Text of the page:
Lucas—Oates will not be missed. She is forthcoming!

  3. Matt Markey 10:00am, 01/24/2018

    That was great Mr. Wood. Very interesting. Your love for the never seizes to amaze me.
    Lou Costello; who would ‘ve thought. Little did we know that all this time, that, when Abbot was smacking Costello across his the face 10x an episode, Lou could have beaten the shit out of him if he wanted.

  4. Lucas McCain 09:51am, 01/24/2018

    Joyce Brothers had a detached tone about things—she could be fascinated by the subject or not, but still could hold enormous amouns of information about it in her head.  Another Joyce-author, Joyce Carol Oates—shows many of the same features and her own boxing interests go back to watching bouts with her father back in the 40s.

  5. peter 07:38am, 01/24/2018

    Artie—Thank you for your clarification on Brothers. I think you are correct. However, her knowledge was astounding. Even Nat Fleischer, himself, would have struggled answering those questions!

  6. ARTIE 05:46am, 01/24/2018



  7. Lucas McCain 05:18pm, 01/23/2018

    Just ask Rip to keep his trusty hammer at home! Oh, those were the days.

  8. Bob 07:19am, 01/20/2018

    Another unique and wonderful contribution by Mr. Wood. Great tidbits of info, such as Fidel Castro’s revolutionizing of boxing in Cuba, the referral to Jack Carter’s spot-on imitations in the video, the author being congratulated by Joey Bishop (it can’t get any better for a teenage pugilist), and the lowdown on Robert Conrad, including Alfonso Bedoya’s enlightening input. What a delightful read. Can’t wait for upcoming installments, especially Rip Torn’s boozy intro into the series. Terrific read by a gifted author.

  9. peter 07:11pm, 01/18/2018

    Slapsy Maxie—I totally agree with Mailer—you should write down your stories! Mailer and his “frienemy”, Rip Torn, will be making their wild and boozy entry in a later episode of this series. Stay tuned!

  10. Slapsy Maxie 05:09pm, 01/18/2018

    Love that story about Toscanini Koolz!
    In the 1940’s he was in San Francisco conducting an orchestra for an NBC broadcast. The next day his driver told the story that the day before the broadcast he requested the driver take him across the Golden Gate bridge and to the big Redwood Tree country.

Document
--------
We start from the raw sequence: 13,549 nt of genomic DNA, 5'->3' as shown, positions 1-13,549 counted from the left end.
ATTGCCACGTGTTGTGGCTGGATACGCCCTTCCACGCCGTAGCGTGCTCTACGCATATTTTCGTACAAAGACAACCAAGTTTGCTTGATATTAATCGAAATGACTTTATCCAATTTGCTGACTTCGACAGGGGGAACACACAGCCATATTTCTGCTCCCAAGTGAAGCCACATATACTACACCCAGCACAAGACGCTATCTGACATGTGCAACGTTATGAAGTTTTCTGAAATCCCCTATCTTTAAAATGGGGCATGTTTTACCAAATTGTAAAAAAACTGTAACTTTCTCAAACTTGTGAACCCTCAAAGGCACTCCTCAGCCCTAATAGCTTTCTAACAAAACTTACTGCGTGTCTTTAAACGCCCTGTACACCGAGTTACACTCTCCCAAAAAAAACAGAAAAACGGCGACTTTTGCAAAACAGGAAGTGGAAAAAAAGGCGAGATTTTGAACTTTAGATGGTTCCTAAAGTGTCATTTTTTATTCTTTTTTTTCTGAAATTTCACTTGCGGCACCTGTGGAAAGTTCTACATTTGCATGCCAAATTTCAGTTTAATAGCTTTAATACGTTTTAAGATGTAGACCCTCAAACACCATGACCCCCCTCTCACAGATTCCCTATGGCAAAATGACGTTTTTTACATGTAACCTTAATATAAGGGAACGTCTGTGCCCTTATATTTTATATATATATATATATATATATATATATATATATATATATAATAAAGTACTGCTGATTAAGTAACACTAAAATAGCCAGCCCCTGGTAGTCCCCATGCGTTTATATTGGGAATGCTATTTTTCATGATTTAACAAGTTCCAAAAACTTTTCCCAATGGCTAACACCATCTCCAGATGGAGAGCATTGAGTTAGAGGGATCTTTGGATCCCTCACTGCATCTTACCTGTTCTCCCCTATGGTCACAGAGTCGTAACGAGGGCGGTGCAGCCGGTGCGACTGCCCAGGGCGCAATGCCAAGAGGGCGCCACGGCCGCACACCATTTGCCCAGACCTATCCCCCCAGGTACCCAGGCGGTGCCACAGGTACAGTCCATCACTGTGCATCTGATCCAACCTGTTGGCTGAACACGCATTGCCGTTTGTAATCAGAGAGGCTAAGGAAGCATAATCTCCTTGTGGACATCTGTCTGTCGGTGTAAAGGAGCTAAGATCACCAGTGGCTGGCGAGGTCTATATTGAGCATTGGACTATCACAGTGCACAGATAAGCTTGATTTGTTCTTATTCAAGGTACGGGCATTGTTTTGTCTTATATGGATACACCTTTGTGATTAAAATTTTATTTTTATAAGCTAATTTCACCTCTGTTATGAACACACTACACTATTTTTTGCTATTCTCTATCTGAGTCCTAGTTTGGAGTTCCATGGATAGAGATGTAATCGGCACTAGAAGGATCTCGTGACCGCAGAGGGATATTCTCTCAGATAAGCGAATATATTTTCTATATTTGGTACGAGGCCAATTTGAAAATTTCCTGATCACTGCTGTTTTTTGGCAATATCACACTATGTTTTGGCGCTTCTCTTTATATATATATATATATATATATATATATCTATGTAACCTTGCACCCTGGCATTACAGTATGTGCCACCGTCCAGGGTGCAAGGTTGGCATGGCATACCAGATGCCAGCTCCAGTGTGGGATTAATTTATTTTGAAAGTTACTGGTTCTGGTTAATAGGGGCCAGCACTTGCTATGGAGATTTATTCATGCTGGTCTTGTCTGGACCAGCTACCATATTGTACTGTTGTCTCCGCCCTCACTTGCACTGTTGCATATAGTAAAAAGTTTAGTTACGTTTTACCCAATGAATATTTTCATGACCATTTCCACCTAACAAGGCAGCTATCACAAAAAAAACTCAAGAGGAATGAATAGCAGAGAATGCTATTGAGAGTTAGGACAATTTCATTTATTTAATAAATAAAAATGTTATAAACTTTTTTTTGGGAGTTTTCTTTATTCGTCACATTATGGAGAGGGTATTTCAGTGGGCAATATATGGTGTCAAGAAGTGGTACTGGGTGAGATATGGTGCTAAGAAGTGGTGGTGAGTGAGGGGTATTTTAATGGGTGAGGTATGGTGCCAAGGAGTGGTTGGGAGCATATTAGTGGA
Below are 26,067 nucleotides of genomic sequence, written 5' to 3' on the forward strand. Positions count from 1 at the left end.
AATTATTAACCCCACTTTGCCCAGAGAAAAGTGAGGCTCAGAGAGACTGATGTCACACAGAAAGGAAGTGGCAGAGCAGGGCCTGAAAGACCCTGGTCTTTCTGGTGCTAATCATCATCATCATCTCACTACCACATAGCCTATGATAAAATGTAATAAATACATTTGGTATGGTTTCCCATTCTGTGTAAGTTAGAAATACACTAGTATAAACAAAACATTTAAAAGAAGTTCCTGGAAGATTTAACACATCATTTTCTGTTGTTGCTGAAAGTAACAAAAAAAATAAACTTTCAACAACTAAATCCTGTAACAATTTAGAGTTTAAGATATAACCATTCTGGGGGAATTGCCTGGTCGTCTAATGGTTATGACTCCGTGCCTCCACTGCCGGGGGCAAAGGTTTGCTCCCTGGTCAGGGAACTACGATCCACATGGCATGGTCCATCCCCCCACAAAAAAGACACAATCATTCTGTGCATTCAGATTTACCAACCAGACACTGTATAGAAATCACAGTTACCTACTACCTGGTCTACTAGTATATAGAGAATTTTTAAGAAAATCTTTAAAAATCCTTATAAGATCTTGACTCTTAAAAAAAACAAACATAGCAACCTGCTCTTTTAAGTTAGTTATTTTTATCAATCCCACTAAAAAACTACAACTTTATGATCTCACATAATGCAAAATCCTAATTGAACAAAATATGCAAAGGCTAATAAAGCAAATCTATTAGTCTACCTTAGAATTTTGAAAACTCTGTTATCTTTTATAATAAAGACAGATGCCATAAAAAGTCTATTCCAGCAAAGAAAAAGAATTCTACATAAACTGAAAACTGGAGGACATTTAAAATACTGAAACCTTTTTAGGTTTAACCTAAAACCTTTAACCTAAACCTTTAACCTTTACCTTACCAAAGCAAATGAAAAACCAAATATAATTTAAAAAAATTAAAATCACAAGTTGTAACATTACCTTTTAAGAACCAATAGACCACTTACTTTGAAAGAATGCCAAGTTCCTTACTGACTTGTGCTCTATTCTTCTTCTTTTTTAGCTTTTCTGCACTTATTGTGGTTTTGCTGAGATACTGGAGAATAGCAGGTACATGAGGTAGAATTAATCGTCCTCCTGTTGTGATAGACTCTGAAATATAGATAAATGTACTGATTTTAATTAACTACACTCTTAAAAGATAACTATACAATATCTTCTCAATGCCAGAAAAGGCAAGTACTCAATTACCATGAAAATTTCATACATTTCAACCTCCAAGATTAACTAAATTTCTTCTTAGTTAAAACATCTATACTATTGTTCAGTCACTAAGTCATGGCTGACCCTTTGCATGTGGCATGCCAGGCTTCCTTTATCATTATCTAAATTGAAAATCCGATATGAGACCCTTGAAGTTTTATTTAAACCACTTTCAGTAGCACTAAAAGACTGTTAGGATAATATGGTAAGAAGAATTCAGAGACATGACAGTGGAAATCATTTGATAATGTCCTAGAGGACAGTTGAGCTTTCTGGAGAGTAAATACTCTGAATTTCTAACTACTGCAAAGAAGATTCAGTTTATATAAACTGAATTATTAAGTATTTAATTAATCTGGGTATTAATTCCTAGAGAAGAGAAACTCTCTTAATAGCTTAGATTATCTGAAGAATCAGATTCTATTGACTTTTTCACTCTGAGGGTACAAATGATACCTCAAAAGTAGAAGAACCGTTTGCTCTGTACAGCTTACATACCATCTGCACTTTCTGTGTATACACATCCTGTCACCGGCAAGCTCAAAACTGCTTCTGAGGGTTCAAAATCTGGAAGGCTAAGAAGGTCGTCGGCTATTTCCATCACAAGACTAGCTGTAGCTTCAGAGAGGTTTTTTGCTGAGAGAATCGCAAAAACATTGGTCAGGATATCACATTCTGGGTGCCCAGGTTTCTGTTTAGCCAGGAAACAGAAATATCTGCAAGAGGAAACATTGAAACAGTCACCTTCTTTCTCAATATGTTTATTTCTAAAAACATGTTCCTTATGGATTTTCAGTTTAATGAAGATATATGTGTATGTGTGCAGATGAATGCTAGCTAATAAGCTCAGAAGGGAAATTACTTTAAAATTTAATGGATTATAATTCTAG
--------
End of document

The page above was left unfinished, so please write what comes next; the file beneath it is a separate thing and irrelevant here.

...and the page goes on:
For about an hour’s drive he sat in the backseat saying nothing the entoire time but then the trees began to make themselves know and he asked the driver to slow down.
    Then asked him to stop when there was no traffic and nobody else to be seen.
    He got out of the backseat and walked into the forest.
    The driver followed him for a few hundred yards so he didn’t get lost and when he came upon Toscanini he was standing in front of one of the great beasts wider than a City block and had his hands outstretched holding tight to the bark of the tree.
    After a few minutes he stood back and walked towards the driver and as he passed him on the way to the car he whispered,
    “Now, THAT’S important!!!

    Never said another word all the way back to town.
    His daughter Wanda was a terror it’s said and Vladie, who shares a birthday with me as well as a love for romantic interpretations of the Masters, was and remains my favorite pianist.
    A real “Impsky Dimpsky.”
    I’ll tell you my favorite Horowitz story another time. It was told to me by Oscar Peterson so tune in again next week!

  11. Slapsy Maxie 04:52pm, 01/18/2018

    Been a boxing fan since I was a kid and the “Look sharp…feel sharp” Gillette TV commercials came on the big twelve-incher in B&W on Friday Night Fight Night!!
    Spent some time with Norman Mailer in San Francisco many years ago as he was about to direct his first movie the title of which escapes me. The woman I was with at the time during my Hollywood days knew Norman for many years back in New York so when she called him at his apt in SF and left a message I was not sure if there would be a reply but there was!
    We made a time to join him at his apt for drinks and stories as I had done a movie with Rip Torn, an old frenemy, in 1970 called “Payday” and he wanted tales of wonder and woe.
    It was a great afternoon that bled into evening with the aid of two bottles of single malt Scotch and he wrote down almost everything I said!
    When I asked him if I was gonna get credit he smiled and said, “No.”
    I suggested the Marquis of Queensbury would not have been so arbitrary and he put his pencil down!
    Yes, A PENCIL.
    That was his preferred instrument of battle and he admonished me in a blurry speech to not tell so many wonderful stories but to write them down!!
    But as you can see now I am doing both because I love Peter Wood’s writing so much…but that’s another story.!

  12. peter 08:56am, 01/18/2018

    Alfonso—That’s a helluva story. Makes me want to know more about Crawford. That’s a terrible way to end up. Thanks for sharing.